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Suggested Routines and Classroom Practices

1. Begin each class session with a generative question related directly to the project or trail of projects. Write it on a poster or chalkboard.


2. Begin each class session with a discussion of what came before a particular lesson, project or activity. Articulate how the projects/lessons or activities connect (returning to the big idea and the understanding goals).


3. Use thinking protocols on a regular basis. For protocols, check out Making Thinking Visible by Ritchhart, Church and Morrison (2011). 


4. Make it a habit of concept mapping the topics/concepts you are exploring  


5. Do the same with the ideas for interpreting those concepts or inventing new things.


6. Be transparent. Tell students why you assign things, what you are up to and how it all connects.


7. Allow time for working in students’ research workbooks or adding to the Learning Wall. This can be as a “do-now” at the beginning of class or as an activity for speedier students who have finished their work for the day. It can be a regular once or twice a week activity.


8. Stress that the research workbooks are an artform in themselves. They should be afforded lots of time and effort.


​9. Regularly introduce artists (and other creative thinkers, doers and makers) who address issues and ideas similar to what students are exploring. Keep and update an image bank of contemporary art according to themes and topics you address in your class. For some examples, see Contemporary Art.

What About Assessment? 



Criteria should be clear and meaningful, and based on the understanding goals. Students can be expected to do research, experiment with ideas and materials, interpret ideas and concepts in imaginative and personal ways, construct artworks that convey their ideas, and reflect on their learning, their creative process and the concept they are exploring. Assessment in the art-based inquiry approach is easier and more meaningful than in conventional art classrooms because its criteria are based on more on performance and learning than on product, and they are concrete, specific, more objective and easier to see.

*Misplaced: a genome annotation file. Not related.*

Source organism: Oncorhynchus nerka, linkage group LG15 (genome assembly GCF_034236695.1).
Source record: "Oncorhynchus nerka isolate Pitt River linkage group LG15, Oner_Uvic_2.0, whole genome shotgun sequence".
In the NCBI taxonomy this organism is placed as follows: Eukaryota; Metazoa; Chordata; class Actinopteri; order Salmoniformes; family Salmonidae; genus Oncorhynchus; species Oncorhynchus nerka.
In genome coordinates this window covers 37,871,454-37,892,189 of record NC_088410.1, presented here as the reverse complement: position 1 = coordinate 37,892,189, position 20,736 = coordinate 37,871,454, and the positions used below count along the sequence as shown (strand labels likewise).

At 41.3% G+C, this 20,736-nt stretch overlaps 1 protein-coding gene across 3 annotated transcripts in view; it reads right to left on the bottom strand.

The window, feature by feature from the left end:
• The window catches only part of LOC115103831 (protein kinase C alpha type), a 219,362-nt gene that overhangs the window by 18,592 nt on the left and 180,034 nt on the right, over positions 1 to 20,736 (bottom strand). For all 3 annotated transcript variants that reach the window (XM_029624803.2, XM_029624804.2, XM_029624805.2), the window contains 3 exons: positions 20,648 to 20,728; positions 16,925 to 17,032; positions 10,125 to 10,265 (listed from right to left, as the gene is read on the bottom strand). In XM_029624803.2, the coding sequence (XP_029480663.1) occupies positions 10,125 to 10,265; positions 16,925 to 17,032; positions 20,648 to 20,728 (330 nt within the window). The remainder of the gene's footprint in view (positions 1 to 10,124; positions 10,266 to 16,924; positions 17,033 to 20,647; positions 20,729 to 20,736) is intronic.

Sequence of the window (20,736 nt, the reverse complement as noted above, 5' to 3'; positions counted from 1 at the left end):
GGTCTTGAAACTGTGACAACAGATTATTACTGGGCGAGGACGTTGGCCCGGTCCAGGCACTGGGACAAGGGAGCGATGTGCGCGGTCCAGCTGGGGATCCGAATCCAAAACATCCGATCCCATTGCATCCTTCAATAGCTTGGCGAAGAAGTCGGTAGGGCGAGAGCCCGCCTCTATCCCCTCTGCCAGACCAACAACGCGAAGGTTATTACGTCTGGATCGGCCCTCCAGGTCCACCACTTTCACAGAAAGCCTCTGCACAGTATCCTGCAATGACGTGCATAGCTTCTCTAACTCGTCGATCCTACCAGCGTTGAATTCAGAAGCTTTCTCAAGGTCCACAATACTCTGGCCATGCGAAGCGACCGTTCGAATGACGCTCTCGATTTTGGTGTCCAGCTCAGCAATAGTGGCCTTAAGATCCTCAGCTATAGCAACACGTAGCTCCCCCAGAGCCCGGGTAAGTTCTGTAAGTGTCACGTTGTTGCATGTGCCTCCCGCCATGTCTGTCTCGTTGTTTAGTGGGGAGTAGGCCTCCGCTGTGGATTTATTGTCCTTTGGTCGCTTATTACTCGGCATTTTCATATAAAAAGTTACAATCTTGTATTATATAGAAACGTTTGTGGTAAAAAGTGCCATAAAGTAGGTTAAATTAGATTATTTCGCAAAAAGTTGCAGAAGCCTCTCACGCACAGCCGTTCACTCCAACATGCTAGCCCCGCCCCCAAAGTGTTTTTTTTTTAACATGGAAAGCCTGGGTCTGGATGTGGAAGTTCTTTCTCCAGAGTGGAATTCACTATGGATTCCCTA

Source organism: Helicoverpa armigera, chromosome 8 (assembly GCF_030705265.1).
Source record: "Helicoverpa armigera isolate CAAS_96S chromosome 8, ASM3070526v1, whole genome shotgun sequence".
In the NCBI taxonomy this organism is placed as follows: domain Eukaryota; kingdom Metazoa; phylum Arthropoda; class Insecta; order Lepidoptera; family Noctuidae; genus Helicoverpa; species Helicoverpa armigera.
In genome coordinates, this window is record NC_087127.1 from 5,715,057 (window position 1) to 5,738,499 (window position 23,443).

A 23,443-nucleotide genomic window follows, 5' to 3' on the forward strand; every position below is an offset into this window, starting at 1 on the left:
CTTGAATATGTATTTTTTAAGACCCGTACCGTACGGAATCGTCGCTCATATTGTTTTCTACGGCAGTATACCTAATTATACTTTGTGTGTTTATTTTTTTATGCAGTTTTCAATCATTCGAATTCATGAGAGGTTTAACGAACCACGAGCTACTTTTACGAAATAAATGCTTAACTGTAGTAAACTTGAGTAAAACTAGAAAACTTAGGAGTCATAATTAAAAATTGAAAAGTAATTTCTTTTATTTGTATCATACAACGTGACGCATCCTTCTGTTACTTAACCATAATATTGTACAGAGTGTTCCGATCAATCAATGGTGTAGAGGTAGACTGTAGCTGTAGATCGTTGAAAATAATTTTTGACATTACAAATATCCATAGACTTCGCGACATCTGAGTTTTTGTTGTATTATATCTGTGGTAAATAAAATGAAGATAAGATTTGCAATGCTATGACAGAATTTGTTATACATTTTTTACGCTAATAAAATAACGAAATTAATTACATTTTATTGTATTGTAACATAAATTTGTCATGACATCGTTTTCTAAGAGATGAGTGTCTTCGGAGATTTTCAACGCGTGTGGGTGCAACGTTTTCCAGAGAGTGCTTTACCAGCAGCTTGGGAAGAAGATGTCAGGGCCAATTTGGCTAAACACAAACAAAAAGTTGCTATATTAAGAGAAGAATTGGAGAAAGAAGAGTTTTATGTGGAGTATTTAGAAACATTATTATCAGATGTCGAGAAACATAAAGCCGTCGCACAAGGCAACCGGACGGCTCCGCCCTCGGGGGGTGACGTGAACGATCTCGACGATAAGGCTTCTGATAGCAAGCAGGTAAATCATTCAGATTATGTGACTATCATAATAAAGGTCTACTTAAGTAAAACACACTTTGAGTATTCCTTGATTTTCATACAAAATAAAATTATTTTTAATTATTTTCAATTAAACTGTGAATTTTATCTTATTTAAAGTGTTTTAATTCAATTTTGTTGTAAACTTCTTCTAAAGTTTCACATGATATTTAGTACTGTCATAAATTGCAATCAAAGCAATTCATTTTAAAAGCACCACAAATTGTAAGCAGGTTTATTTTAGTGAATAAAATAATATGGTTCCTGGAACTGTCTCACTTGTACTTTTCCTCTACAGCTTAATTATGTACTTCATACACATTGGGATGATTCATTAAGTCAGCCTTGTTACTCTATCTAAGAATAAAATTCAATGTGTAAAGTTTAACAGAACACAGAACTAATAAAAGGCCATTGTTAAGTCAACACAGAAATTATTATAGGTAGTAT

Assessment should be formative (on-going throughout the inquiry) and summative (at the end). The methods in art-based inquiry promote authentic, meaningful, multi-layered assessment of learning and growth over time.  Documentation of process and learning is the engine of assessment. It is also a key learning tool—a way to track learning, make it visible and build more learning on what has been learned. Documentation works for both teachers and students. Students can see their growth and where they need to go next; teachers can see how their curriculum/teaching is working, where it needs improving or could go next. 


Group Documentation

Teachers can use Learning Walls, website portfolios etc. to document the pedagogy and the process of the inquiry as well as the artwork that emerges from it. The wall can include the questions asked; artists’ statements; information about the concept investigated; resource material, concept maps and other scaffolding; maps of the inquiry process. Students can be co-designers of this documentation. (See: Making Learning Visible).


Individual Documentation 

Students can use Research Workbooks/Journals. These books are essentially personal, portable learning walls that chronicle, spark and support inquiry. They contain the same kind of documentation as learning walls. However, they present opportunities for personal exploration, ideation and connection-making. They are learning tools, reflection tools and assessment tools that can prompt students to forge their own path and understand what they are doing.


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